Solving School Discipline in Pinellas County

Campbell Park Elementary School is a priority school in Pinellas County, Florida. This year, we set out to help them with strategies to improve their school discipline efforts. Here, we sit down with Rob Ovalle, Principal at Campbell Park, to discuss the results of our partnership and the outlook on his school’s future.

Tell me a little about Campbell Park Elementary School and some of the behavior issues the school has struggled with in the past.

We serve about 600 pre-k through grade five students, 94 percent of whom receive free and reduced lunch. About 20 percent of our students are students with disabilities, which is one of the highest percentages in our district. I have been principal here for two years now.

When I took over last year, we were coming off a school year in which there were over 1,400 recorded behavioral infractions. Maintaining classroom order was challenging for our staff and many of the infractions were for leaving supervised areas and for physical aggression. I thought the first change we would need to make was to take a hard look at the instruction our teachers were delivering and increase the number of instructors in our school. I hired 29 first-year teachers to help. Our line of thinking was, “If we can just do a better job of teaching, our students will make gains.”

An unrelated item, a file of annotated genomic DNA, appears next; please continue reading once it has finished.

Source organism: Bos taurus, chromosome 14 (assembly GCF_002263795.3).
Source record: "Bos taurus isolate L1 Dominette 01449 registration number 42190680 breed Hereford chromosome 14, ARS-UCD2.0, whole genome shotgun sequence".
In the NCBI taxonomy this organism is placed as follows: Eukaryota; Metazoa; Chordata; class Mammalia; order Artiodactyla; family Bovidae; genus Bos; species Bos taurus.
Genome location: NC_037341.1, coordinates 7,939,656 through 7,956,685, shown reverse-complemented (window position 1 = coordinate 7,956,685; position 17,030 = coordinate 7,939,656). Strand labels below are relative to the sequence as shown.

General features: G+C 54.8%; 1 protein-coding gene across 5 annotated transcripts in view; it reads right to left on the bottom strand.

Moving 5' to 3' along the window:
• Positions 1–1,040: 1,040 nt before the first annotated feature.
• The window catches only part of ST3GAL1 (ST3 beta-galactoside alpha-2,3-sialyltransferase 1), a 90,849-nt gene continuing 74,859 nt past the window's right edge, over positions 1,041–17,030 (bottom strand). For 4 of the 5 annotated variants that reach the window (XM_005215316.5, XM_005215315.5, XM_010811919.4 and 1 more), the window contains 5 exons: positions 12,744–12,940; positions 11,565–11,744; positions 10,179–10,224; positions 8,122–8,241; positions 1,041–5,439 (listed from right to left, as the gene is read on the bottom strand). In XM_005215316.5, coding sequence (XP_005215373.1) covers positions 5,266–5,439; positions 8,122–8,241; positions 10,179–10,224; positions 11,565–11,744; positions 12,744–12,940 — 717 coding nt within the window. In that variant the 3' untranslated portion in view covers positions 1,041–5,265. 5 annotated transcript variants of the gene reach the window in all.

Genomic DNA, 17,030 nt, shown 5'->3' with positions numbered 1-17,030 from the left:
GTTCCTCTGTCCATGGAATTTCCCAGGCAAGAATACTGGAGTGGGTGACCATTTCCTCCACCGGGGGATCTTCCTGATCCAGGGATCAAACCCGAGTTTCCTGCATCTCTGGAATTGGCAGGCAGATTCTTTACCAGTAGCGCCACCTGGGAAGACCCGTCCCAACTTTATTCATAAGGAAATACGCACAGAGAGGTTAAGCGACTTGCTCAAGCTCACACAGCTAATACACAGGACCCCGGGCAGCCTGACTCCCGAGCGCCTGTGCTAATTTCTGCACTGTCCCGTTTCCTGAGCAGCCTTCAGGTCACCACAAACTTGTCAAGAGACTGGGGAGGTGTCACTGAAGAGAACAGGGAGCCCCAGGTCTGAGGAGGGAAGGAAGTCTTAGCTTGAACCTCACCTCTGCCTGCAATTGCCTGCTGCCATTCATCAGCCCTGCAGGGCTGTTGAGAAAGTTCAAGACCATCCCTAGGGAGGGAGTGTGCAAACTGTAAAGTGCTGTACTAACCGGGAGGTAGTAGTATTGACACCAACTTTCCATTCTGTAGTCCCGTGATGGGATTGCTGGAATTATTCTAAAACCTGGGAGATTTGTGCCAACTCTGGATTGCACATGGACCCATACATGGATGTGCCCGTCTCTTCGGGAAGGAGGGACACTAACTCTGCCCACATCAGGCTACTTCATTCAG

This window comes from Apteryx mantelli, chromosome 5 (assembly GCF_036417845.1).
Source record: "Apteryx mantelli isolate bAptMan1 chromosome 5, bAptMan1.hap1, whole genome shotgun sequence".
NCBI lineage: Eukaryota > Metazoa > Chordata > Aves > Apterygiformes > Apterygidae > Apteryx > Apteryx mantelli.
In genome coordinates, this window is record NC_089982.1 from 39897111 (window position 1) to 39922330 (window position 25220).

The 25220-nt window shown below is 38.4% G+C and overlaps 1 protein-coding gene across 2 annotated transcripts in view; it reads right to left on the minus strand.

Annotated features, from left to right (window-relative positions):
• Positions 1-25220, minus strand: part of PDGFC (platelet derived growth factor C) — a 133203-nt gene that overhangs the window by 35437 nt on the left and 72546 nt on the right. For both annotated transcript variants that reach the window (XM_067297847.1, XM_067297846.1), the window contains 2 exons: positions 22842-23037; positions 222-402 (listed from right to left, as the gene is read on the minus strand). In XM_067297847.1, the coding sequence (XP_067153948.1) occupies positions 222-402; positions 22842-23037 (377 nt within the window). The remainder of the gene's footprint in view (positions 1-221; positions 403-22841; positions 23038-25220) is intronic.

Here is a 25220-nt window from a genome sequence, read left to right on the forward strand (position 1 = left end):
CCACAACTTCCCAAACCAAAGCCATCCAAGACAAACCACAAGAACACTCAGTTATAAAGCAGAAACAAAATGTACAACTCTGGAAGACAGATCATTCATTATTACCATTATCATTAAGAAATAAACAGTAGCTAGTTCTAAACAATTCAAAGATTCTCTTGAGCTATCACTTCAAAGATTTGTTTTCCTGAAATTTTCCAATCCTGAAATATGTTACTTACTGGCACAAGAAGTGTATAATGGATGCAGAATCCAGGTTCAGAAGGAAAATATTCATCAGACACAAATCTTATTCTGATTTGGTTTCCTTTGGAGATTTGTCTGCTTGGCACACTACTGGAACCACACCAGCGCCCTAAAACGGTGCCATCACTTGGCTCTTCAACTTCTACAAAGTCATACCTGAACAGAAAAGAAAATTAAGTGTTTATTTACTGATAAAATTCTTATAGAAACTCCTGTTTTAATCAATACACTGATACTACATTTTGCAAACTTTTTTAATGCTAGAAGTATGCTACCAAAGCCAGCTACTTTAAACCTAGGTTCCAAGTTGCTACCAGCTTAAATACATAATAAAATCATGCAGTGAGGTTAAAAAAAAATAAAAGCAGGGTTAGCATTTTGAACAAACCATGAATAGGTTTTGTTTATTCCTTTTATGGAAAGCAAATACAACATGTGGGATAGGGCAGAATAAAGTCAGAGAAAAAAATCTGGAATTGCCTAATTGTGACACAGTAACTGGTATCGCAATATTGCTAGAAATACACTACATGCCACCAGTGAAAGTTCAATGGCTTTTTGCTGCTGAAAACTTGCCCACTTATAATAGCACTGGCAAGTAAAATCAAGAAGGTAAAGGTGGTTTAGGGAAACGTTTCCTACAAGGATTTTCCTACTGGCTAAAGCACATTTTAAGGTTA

But as the school year progressed, we realized the solution wasn’t that simple. Our teachers poured their hearts into their instruction, but on the discipline front, we weren’t making the impact we were looking for. At the end of the year, we reached out to the Department of Exceptional Student Education in our district to get resources and training on the causes of misbehavior and theories on how to change it, but that also didn’t translate into the quick changes we needed.

How did the partnership with TNTP differ from your past attempts at improving student behavior?  

TNTP helped us focus on addressing the student behavior issues we were struggling with by helping our teachers provide more engaging and challenging instruction. My thinking was challenged to better our staff and provide differentiated support that helped us grow as a school at all levels. My staff and I were given strategies and techniques from resources such as Teach Like a Champion that we could use in the classroom. Our teachers were given an opportunity to practice these new skills, and with feedback guiding them in the right direction, implemented them with success.